Do you feel “tight” or a “pinching” feeling when you try to come into full hip flexion? Well that tightness could be an indication of a weakness in that movement pattern.
The good news – the Supine Knee to Elbow Touch is a simple exercise that you can do to help correct it.
The Supine Knee to Elbow Touch
Why should you do this exercise?
The most common muscle imbalance we see in people who complain about tight or tired hip flexors are:
- Overworked and stiff tensor fasciae latae (TFL) muscle fibres
- Weak and/or an under active iliopsoas complex – which is a combination of two muscles including the psaos major and iliacus
Why this happens?
One of the most common reasons that hip flexion imbalances occur is that our hip flexion pathway also includes some external rotation, which is completely normal and necessary. The problem occurs when the external rotation becomes excessive – making the TFL the dominating hip flexor in activities like walking, jogging, cycling, and even during sitting.
This is where the knee to elbow touch comes in, as the exercise helps to train your hip flexion in a way that promotes the use of your iliopsoas complex because it forces you to move towards the centre of your body.
Why we like it?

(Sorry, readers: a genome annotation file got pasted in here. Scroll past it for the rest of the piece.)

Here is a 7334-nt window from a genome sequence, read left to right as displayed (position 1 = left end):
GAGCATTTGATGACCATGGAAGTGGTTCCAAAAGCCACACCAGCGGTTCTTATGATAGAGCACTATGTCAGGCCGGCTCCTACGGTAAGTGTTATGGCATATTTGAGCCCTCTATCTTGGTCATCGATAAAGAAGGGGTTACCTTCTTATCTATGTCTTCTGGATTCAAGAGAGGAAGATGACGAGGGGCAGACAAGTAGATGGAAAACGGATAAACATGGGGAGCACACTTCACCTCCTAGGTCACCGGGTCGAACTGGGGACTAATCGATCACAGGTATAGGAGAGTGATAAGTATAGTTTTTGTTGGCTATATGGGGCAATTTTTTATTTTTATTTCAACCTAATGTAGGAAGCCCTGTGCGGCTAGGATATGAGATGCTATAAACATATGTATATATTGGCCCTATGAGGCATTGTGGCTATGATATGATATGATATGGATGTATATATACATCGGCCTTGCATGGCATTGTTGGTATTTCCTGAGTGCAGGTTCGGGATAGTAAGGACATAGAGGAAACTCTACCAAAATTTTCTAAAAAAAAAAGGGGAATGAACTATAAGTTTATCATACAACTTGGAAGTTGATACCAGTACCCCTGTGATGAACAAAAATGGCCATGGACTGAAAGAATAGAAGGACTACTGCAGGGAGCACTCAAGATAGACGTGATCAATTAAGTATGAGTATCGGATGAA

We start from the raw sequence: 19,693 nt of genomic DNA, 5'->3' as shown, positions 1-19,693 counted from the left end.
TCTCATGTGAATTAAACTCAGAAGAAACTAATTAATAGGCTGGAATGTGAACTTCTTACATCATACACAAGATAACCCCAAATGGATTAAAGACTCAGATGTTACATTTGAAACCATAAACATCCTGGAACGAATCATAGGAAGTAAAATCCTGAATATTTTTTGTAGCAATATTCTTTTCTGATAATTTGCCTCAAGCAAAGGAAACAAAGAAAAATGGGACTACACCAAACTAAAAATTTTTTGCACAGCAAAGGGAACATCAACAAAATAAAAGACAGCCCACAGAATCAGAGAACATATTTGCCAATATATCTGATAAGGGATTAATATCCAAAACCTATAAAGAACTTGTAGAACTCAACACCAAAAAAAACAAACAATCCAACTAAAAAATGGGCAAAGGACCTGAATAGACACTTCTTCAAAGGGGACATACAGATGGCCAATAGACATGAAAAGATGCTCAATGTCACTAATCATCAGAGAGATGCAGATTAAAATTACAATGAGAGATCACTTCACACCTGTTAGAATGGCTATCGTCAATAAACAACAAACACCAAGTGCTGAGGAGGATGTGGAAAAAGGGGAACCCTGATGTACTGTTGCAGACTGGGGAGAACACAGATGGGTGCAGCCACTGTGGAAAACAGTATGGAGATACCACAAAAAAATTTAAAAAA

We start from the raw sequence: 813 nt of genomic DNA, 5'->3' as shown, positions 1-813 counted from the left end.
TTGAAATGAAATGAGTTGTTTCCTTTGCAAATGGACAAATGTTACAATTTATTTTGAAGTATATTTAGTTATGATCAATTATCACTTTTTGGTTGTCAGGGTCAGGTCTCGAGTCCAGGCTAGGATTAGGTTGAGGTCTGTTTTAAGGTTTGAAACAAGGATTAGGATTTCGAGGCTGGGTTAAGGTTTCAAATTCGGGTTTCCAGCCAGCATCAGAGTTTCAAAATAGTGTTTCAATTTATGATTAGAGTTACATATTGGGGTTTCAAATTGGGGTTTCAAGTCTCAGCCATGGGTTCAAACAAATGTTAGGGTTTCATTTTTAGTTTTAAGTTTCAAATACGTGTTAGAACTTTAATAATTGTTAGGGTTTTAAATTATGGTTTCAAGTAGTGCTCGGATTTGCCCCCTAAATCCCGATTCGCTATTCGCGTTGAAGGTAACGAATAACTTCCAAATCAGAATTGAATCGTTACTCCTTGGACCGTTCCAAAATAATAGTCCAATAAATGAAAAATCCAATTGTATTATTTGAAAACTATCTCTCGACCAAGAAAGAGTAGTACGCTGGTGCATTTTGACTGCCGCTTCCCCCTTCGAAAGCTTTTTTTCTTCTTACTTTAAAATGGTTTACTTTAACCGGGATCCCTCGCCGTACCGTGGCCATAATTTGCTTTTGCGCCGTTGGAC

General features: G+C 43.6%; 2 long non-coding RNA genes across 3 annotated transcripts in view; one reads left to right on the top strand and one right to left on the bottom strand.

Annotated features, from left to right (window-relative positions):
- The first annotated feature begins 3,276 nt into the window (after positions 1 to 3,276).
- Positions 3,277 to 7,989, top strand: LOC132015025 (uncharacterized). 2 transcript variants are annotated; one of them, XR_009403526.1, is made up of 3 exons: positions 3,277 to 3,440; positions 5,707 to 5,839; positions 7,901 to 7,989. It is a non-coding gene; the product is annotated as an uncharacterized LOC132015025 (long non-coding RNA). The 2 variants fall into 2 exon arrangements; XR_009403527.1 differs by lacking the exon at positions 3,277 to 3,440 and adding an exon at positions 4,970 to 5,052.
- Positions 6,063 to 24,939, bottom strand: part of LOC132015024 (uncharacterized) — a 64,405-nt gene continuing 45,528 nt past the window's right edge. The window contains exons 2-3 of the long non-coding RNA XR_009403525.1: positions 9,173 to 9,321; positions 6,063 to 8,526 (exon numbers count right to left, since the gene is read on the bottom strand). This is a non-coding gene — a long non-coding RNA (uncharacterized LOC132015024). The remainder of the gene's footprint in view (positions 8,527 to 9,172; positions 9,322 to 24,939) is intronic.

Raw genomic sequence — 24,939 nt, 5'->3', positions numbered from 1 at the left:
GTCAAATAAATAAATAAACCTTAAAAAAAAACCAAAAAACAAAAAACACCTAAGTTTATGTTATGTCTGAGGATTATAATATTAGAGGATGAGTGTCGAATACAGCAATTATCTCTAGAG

When performing the knee to elbow touch properly your iliopsoas complex is being engaged effectively and will bring your hip into flexion, while maintaining an active hip extension on the opposite side.
Co-contraction of your deeper core muscles in conjunction with your iliopsoas complex muscles on one side while your gluteal muscles are activated on the opposite side is an ideal muscle activation pattern – and exactly what your body should be doing during activities like walking, running, and cycling.
Who should do it?
Everybody…!!! Especially if you’re a runner and/or a cyclist 😉
Knee to Elbow Touch Coaching Cues
Here are some additional cues to ensure that you are executing the knee to elbow touch correctly:
- Foam roll your IT band and lateral quad then perform THIS hip flexor stretch prior to completing the exercise
- If your hip rotators are working overtime, (and they probably are) then foam roll or trigger point them too
- Make sure your head and the heel of your straight leg stays on the ground the whole time that you’re performing the exercise
- Your toes should stay pointing up towards the ceiling – don’t let your legs/feet rotate outwards
- Try your best to touch your knee to your opposite elbow and don’t progress this exercise until you can
- Complete 10-reps per side (alternating) prior to running, cycling or as part of your warm up before strength training
Whether you’re currently suffering from hip flexor pain or not, this exercise is something that everyone should be performing regularly. So give it a try and let me know what you think!
If you are currently suffering from hip flexor pain and training at BIM, definitely let me know. As there are some additional corrections that we can do to help you get rid of the pain.
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